Out of the mouths of babes

By Helen Row Toews

February 23, 2017 12:00 AM

As my bus rumbled down the road last week, on Valentine’s Day, I overheard an exchange between two of the students seated behind me.
I often catch enlightening snippets of conversation from my vantage point behind the wheel.
This one brought a laugh to my lips at the time, but afterwards I got thinking how truly wise these words actually were.
I believe the conversation might be cute for us all to hear, but encouraging too.
Sometimes little children really can lead the way.
It was an exciting day for the young ones, and spirits were high.
A number of them had clambered eagerly onboard, then paused to thrust out slightly crumpled Valentine cards for me as well.
I even received heart-shaped Jell-O jigglers—eat your hearts out people!
Gleaming eyes eagerly awaited my response, and I was careful not to let them down.
Tiny faces beamed with pleasure as they took their seats and we roared off. Quite a few youngsters, ages five and six, ride with me each day.
They sit in the front seats where pint-size winter boots swish back and forth while they weigh in loudly on a variety of sometimes bizarre subjects.
At one of my stops a family of three race one another to the wide, swinging door and pile up the steps.
One of them is an older boy, Carson, who always seats himself among these kids until we reach the home of his friend.
This never fails to create a hum of excitement.
Although he likely wouldn’t appreciate this descriptor, Carson is a sweetheart.
He has a kind and caring heart; always inquiring into the health and happiness of these small ones.
He asks pertinent questions with the utmost seriousness, then patiently listens to their garbled answers, nodding his head with understanding or voicing appropriate shock and interest over their wild stories.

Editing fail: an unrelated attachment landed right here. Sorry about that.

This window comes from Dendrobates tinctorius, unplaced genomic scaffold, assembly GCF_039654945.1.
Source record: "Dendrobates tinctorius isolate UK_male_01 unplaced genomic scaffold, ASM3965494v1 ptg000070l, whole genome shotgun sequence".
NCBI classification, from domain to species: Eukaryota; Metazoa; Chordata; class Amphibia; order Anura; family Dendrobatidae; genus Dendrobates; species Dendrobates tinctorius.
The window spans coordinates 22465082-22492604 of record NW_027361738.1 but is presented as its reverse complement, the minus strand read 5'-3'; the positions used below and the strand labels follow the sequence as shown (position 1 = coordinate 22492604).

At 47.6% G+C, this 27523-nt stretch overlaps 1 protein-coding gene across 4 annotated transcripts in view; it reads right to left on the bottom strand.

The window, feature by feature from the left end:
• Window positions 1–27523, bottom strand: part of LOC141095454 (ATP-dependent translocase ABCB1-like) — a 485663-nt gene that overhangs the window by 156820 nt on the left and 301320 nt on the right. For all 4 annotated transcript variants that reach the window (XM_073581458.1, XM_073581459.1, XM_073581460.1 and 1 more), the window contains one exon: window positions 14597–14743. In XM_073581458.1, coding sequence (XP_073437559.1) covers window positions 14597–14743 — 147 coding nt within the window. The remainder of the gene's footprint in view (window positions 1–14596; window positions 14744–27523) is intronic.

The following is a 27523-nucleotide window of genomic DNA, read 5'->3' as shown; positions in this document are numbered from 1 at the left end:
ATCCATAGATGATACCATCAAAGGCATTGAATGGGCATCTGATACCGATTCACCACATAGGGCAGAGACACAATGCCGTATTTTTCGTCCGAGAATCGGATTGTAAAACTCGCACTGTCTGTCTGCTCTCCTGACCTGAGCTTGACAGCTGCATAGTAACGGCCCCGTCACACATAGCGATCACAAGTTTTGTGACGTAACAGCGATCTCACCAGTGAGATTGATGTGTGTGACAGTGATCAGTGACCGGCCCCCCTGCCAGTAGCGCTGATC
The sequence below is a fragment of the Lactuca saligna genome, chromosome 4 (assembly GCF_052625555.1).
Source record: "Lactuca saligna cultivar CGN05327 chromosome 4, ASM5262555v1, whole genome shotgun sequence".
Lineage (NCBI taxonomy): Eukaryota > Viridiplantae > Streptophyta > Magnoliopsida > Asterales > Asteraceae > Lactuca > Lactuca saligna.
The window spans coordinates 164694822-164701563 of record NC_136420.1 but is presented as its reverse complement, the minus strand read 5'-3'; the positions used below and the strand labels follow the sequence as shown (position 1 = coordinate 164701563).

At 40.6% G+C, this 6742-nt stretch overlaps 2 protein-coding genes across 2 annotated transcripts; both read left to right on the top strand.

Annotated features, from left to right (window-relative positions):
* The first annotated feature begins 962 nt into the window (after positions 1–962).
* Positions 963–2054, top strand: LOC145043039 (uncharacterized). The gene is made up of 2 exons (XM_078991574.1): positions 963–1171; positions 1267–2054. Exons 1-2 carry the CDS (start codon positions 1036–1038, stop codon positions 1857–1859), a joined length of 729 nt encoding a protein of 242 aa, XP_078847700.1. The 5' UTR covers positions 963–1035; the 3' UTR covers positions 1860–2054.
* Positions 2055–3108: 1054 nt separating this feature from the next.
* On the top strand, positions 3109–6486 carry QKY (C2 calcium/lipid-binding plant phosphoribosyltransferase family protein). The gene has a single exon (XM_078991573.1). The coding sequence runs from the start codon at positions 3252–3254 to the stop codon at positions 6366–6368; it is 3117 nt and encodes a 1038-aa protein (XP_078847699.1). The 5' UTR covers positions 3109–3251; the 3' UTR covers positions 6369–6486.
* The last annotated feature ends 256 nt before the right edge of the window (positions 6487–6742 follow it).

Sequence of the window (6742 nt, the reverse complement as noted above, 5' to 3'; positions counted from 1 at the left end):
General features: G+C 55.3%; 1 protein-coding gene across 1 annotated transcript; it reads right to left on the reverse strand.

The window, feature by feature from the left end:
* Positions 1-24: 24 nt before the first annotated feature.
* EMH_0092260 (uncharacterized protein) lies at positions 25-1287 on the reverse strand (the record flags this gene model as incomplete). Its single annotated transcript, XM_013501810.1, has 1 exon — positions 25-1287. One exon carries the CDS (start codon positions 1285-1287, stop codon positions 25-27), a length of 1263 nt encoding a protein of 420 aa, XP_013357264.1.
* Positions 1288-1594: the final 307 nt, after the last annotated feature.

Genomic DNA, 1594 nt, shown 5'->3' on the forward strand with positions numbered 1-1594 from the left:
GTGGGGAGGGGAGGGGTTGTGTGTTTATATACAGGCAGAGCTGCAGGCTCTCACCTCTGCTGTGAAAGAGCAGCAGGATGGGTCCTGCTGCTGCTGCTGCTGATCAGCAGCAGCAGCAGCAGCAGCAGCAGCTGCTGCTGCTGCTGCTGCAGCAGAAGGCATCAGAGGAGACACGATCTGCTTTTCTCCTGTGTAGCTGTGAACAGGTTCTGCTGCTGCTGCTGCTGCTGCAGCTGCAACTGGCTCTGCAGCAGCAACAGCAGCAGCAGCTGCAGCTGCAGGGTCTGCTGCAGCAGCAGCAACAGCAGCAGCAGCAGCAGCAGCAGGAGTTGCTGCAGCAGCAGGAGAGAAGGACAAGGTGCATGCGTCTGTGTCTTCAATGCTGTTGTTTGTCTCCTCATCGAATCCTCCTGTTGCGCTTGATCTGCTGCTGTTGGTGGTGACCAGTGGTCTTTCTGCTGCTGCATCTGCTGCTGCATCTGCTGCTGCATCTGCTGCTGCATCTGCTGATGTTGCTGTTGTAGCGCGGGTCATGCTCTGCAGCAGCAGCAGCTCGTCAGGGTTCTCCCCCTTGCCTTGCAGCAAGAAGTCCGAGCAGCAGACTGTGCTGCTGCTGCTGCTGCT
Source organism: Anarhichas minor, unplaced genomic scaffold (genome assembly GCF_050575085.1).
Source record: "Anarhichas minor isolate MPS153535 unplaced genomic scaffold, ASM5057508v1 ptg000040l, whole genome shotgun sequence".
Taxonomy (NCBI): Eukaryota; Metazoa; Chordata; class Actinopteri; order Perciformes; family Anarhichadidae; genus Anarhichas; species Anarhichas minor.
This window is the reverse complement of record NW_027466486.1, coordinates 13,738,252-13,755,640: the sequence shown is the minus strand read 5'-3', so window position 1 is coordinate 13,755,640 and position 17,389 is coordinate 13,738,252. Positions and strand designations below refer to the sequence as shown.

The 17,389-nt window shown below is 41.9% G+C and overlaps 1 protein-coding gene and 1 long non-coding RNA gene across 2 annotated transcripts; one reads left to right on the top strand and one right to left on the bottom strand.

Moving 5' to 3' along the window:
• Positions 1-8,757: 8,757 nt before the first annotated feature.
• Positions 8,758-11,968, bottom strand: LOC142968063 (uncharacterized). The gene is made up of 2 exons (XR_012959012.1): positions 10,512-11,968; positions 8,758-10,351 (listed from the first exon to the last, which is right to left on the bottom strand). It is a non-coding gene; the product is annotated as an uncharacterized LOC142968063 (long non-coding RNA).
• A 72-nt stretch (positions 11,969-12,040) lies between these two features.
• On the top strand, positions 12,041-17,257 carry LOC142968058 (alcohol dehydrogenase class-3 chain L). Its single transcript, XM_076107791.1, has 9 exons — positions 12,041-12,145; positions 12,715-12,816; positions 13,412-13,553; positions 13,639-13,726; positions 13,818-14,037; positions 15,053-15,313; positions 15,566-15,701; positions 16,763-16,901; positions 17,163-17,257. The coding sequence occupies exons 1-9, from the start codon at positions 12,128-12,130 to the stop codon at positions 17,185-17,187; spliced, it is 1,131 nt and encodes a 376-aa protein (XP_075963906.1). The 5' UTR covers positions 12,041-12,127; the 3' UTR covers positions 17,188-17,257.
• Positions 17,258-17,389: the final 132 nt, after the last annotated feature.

He also loves a good laugh.
Carson and I often share a giggle over some funny situation or other.
On this particular day, the little girls were all a-flutter as they clutched their Valentines and chattered busily of the upcoming festivities at school.
“Do you have all your Valentine’s ready to give away Carston?” a bright, squeaky voice asked from behind him, mispronouncing his name.
She peeked around the seat to deliver this very important question and smiled engagingly, despite the lack of several front teeth.
He turned towards the upturned faces, all anxiously waiting for his reply and answered gravely, “No, I don’t have Valentines for anyone.”
The eyes around him slowly grew big as saucers with disbelief as he continued: “I’m 12 now. Don’t ya think I’m a bit old for that?”
The resulting silence was palpable.
They sat, rigid in their seats, aghast at this dreadful revelation.
Suddenly, the same tiny girl leapt to her feet, indignation bringing a rosy flush to her cheeks.
Chestnut curls bounced, eyes flashed as she shot back, “You’re never too old to love people!”
Chuckling, I put the bus in gear and pulled out the driveway mulling over her words.
How true this simple phrase was, and is.
Transpose the word “old” for a multitude of others and it works just as well.
We should never be too rich or poor, too tired, busy or distracted to love people.
Showing love for family, friends or our fellow man can be expressed in many ways apart from sentimental cards, and should never be limited to one day a year—or to the young.
What stronger force exists in this world?
What one is more essential to our very survival?
Troubled times of every sort have been with us since the beginning of time, but love never fails.
Out of the mouths of babes….

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